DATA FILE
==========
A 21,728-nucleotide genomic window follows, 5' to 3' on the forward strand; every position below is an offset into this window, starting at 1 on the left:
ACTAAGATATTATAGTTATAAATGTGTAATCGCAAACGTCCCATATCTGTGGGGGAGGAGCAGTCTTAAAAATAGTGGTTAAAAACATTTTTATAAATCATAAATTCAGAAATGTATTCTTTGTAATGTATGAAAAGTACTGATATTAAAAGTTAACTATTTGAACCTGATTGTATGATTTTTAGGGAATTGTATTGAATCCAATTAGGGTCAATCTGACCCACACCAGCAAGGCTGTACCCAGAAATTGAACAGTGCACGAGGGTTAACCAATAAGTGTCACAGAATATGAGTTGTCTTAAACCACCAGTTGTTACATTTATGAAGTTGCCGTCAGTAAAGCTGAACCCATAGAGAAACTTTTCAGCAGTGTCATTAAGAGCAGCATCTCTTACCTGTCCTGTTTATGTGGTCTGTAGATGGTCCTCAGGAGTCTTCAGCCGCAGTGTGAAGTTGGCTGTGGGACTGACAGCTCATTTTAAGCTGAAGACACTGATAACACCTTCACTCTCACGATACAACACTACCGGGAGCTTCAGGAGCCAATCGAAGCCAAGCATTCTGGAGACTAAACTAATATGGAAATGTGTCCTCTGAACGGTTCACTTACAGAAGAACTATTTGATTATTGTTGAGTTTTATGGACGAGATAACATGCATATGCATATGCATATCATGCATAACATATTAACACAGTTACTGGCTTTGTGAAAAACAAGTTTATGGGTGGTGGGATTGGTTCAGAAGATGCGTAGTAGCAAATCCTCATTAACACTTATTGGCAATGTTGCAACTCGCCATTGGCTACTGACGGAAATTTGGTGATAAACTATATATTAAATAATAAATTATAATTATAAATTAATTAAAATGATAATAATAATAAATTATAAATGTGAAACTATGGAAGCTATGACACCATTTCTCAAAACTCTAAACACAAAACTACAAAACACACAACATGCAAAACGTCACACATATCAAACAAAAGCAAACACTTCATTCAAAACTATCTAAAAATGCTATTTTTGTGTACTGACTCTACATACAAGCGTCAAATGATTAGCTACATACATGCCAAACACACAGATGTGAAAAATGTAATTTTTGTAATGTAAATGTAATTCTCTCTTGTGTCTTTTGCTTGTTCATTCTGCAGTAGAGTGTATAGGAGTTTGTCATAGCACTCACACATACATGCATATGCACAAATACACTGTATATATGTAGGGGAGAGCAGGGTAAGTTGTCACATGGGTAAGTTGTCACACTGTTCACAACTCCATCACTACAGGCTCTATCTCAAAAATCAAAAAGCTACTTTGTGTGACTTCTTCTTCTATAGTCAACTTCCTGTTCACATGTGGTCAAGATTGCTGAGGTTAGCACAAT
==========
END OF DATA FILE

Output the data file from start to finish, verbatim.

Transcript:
A 21,728-nucleotide genomic window follows, 5' to 3' on the forward strand; every position below is an offset into this window, starting at 1 on the left:
ACTAAGATATTATAGTTATAAATGTGTAATCGCAAACGTCCCATATCTGTGGGGGAGGAGCAGTCTTAAAAATAGTGGTTAAAAACATTTTTATAAATCATAAATTCAGAAATGTATTCTTTGTAATGTATGAAAAGTACTGATATTAAAAGTTAACTATTTGAACCTGATTGTATGATTTTTAGGGAATTGTATTGAATCCAATTAGGGTCAATCTGACCCACACCAGCAAGGCTGTACCCAGAAATTGAACAGTGCACGAGGGTTAACCAATAAGTGTCACAGAATATGAGTTGTCTTAAACCACCAGTTGTTACATTTATGAAGTTGCCGTCAGTAAAGCTGAACCCATAGAGAAACTTTTCAGCAGTGTCATTAAGAGCAGCATCTCTTACCTGTCCTGTTTATGTGGTCTGTAGATGGTCCTCAGGAGTCTTCAGCCGCAGTGTGAAGTTGGCTGTGGGACTGACAGCTCATTTTAAGCTGAAGACACTGATAACACCTTCACTCTCACGATACAACACTACCGGGAGCTTCAGGAGCCAATCGAAGCCAAGCATTCTGGAGACTAAACTAATATGGAAATGTGTCCTCTGAACGGTTCACTTACAGAAGAACTATTTGATTATTGTTGAGTTTTATGGACGAGATAACATGCATATGCATATGCATATCATGCATAACATATTAACACAGTTACTGGCTTTGTGAAAAACAAGTTTATGGGTGGTGGGATTGGTTCAGAAGATGCGTAGTAGCAAATCCTCATTAACACTTATTGGCAATGTTGCAACTCGCCATTGGCTACTGACGGAAATTTGGTGATAAACTATATATTAAATAATAAATTATAATTATAAATTAATTAAAATGATAATAATAATAAATTATAAATGTGAAACTATGGAAGCTATGACACCATTTCTCAAAACTCTAAACACAAAACTACAAAACACACAACATGCAAAACGTCACACATATCAAACAAAAGCAAACACTTCATTCAAAACTATCTAAAAATGCTATTTTTGTGTACTGACTCTACATACAAGCGTCAAATGATTAGCTACATACATGCCAAACACACAGATGTGAAAAATGTAATTTTTGTAATGTAAATGTAATTCTCTCTTGTGTCTTTTGCTTGTTCATTCTGCAGTAGAGTGTATAGGAGTTTGTCATAGCACTCACACATACATGCATATGCACAAATACACTGTATATATGTAGGGGAGAGCAGGGTAAGTTGTCACATGGGTAAGTTGTCACACTGTTCACAACTCCATCACTACAGGCTCTATCTCAAAAATCAAAAAGCTACTTTGTGTGACTTCTTCTTCTATAGTCAACTTCCTGTTCACATGTGGTCAAGATTGCTGAGGTTAGCACAAT